Westmont Magazine A Plan to Build Up Giving
During his 18 years as president of Westmont, Roger Voskuyl achieved many “firsts”: first accreditation, first new building, first regular payment of salaries, first million-dollar gift—and the first planned-giving program.
“A retired attorney introduced me to the concept of planned giving,” Roger recalls. “He had helped Pomona and Stanford develop this kind of fund raising and knew it would benefit Westmont. So I began studying the subject and attending seminars. I also hired Gordon Caswell as director of development, and he became a strong and effective proponent of planned giving.”
One of the many challenges Roger faced was building the campus. When he arrived in 1950, most classes and activities took place in Kerrwood Hall, and male students lived in Quonset huts.
Planned giving helped to fund a number of the 13 buildings Roger added to the campus. For example, the college’s first contact with Ernest Gieser, who gave the money for Deborah Clark Halls, came through a penny postcard he sent requesting information about annuities. When Gordon Caswell visited the Giesers, he challenged them to fund a new residence hall, and they chose to do so by establishing two trusts worth a total of $648,000 that provided them with an income for life.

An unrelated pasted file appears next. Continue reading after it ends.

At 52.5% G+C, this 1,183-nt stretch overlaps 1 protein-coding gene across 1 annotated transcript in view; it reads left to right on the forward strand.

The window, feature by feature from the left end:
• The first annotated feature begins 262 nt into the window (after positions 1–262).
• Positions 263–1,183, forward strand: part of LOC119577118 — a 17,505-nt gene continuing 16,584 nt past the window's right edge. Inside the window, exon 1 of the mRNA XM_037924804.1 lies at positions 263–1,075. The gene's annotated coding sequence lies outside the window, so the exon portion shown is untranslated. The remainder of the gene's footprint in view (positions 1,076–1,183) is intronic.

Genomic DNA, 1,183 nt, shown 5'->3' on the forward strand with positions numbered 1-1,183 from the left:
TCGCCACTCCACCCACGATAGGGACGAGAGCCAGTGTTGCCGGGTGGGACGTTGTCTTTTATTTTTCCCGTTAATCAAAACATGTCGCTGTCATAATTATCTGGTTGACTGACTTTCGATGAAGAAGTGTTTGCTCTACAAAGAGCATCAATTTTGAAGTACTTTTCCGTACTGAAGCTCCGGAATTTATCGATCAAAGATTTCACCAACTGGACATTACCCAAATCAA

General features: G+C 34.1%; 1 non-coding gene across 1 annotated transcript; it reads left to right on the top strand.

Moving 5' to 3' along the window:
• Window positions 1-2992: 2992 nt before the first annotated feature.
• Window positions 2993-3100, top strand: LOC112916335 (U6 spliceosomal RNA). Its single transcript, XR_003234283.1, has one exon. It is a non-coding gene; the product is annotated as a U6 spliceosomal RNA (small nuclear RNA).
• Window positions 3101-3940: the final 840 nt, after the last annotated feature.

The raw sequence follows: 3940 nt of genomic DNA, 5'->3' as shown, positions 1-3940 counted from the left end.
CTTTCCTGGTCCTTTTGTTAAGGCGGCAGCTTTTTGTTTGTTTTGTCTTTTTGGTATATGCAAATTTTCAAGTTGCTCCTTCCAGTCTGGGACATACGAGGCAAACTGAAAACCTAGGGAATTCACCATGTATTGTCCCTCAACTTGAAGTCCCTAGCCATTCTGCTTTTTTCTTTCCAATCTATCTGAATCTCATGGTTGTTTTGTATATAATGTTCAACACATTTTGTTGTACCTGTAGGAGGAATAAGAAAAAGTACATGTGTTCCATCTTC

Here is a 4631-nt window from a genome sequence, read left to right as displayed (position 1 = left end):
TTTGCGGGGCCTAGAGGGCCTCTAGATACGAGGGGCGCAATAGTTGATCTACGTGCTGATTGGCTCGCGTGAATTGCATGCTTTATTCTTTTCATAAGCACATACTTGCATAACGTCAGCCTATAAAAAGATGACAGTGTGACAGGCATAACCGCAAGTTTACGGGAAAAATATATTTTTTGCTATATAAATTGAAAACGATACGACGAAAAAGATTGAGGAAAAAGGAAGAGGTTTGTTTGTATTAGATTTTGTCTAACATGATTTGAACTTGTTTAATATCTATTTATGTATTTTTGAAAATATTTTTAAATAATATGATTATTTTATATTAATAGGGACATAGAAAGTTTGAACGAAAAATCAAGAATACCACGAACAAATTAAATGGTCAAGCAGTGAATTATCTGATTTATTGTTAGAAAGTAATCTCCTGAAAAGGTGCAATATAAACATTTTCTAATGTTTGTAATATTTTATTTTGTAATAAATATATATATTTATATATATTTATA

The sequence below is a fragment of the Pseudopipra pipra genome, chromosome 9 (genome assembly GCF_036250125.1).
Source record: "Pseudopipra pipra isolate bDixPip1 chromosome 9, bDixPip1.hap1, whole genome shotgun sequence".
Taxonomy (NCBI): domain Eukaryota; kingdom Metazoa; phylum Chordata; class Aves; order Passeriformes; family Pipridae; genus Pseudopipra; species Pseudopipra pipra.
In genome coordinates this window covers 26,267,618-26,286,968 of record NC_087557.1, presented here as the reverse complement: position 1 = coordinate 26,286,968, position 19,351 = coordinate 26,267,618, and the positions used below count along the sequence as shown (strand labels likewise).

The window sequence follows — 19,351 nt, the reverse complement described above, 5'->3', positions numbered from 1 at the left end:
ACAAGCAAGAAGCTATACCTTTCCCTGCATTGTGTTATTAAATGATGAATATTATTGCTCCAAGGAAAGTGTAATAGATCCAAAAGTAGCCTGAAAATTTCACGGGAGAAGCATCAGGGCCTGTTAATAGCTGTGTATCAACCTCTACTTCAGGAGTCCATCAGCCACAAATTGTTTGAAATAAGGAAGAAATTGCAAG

Similarly, Hugh Murchison set up two $400,000 charitable trusts to build the Murchison Athletic Complex: one in his name and the other in the name of his wife, Pauline.
Days after moving books into the new Voskuyl Library in 1968, Roger announced he was leaving Westmont to direct the Council of Small Colleges in Washington, D. C. Fortunately, he returned 10 years later at the request of President David Winter to strengthen the planned giving program.
“I opened the files and began calling on people to discuss the value of annuities, trusts, and making gifts through their estates,” Roger recalls. One woman he visited, Kathleen Smith, left the college $1.7 million in her will, the largest donation made up until this year.
During his second tenure at Westmont, Roger lost his first wife, Trudi. He then married Margaret Jacobsen, who had strong ties to the college, and retired in 1986.
After graduating from Wheaton with a B.A. and M.A. in Christian education, Margaret taught at Westmont in 1940. She then married Rolf Jacobsen, who served on the college’s board from 1947 to 1974. She raised three children, taught child psychology and Christian education at Biola, and wrote a book on child psychology. An active member of Lake Avenue Congregational Church in Pasadena, Calif., she served as director of missionary programs there for 20 years.